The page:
On heels of DeMille appearance, Riverhead library targeting more writers

06/21/2015 5:59 AM |
Nelson DeMille at a recent appearance at the Riverhead Free Library. (Credit: Kathy Berezny)

Nelson DeMille at a recent appearance at Riverhead Free Library. (Credit: Matt Karpilovsky)

Nelson DeMille came to the Riverhead Free Library as part of a fairly standard author visit last Saturday. But in doing so, he inspired organizers to set out on a mission: to establish the library as a major hub for both established and burgeoning writers.

“We’ve been looking at ways to ensure that Riverhead continues or begins to have this kind of access to a literary pool for years to come,” said library director Joy Rankin. “He is the start. Nelson DeMille is the beginning of what will clearly be a plethora of literary greats coming into town.”

In an interview, Mr. DeMille said he is happy to see libraries hosting authors more frequently.

“It’s a great idea,” he said. “The library is a great venue. Libraries are a community center now more than the old libraries we used to have … Most writers I know enjoy the venue of a library, and it elevates signing away from the bookstore signing, which is in and of itself commercial.”

Enticed by the taste of last week’s success, Ms. Rankin and others at the library are looking to tap into a new world of literati by hosting regular author visits starting sometime in the fall — perhaps October or November.

“I got a lot of people coming over and asking us ‘who’s next?’” she said. “It’s clearly something that the community has deserved for way too long.”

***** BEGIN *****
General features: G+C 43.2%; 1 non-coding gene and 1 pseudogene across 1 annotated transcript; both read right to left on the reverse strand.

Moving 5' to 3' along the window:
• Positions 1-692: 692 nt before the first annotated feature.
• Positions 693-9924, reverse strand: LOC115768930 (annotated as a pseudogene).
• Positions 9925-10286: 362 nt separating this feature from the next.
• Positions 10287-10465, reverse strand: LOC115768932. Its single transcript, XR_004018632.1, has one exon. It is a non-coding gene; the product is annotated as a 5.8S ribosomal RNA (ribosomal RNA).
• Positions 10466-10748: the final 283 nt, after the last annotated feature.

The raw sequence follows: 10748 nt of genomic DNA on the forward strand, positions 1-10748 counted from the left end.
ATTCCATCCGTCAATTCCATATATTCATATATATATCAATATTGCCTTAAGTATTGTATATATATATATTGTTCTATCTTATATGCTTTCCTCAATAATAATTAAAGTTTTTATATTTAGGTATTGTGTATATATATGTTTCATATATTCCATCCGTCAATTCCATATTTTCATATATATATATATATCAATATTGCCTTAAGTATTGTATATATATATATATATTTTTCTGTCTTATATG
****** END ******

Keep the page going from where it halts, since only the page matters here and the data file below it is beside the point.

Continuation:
Ms. Rankin also recognizes another major desire of the library’s patrons: a space for those who want to do as Mr. DeMille has done, but have not yet had their big breakthroughs. To achieve that goal, she explained plans to launch a new space called the “Writer’s Cove,” where locals can attend monthly meetings to share and discuss works they have penned themselves.

The word “cove” is distinctly chosen, she said, as homage to the area’s seafaring history and to the intimate nature of artistic creation.

Both new projects are intertwined: the public launch of the Writer’s Cove will coincide with the next “big book author” visiting in the fall — after all, both were born of Mr. DeMille’s visit.

However, Mr. DeMille would not have visited Riverhead if not for a random phone call one day from BookHampton, a family-owned book store with locations in Southampton and East Hampton and which previously had a store in Mattituck.

BookHampton frequently attracts authors to the East End, and in May owner Charline Spektor called Ms. Rankin to ask if the director would like to host Mr. DeMille at the library.

“Who says no to that?” Ms. Rankin said.

At the time, Ms. Spektor already had Mr. DeMille scheduled to visit both of her locations, and she decided to reach out and collaborate with Ms. Rankin.

“We felt that Riverhead Library is wonderful, and it needs as much energy and encouragement as the community can give it,” Ms. Spektor said.

Later in the process, Ms. Spektor decided to give all of the proceeds from book sales at the event to the library instead of 50 percent as is her custom.

“Whatever we make, we usually give half of that to the library,” she said. “This time, I felt that the library is really getting off the ground with its Writer’s Cove and its commitment to encouraging the community to read. That’s a group effort. It’s not something that just happens in an isolated sense. Everybody needs to be engaged in reading, so I thought I’d match it.”

She was particularly excited by the prospect of the Writer’s Cove and the role it will play in the community.

“I think it’s a wonderful idea,” she said. “It means that everyone is welcome, and they’re all welcome to have their thoughts and exchange them peacefully and intelligently. Any place that has that is the most wonderful gift.”

Mr. DeMille was also pleased by the effort, but offered what he believes to be key advice: give ascending writers advice not just on how to write well, but how to get published — especially given the region’s proximity to the literary nexus of New York City.

“The prospective writer needs knowledge of the publishing business, and some of them have no knowledge of it,” he said. “You can’t really go anywhere until you’ve figured out the nuts and bolts of the business.”

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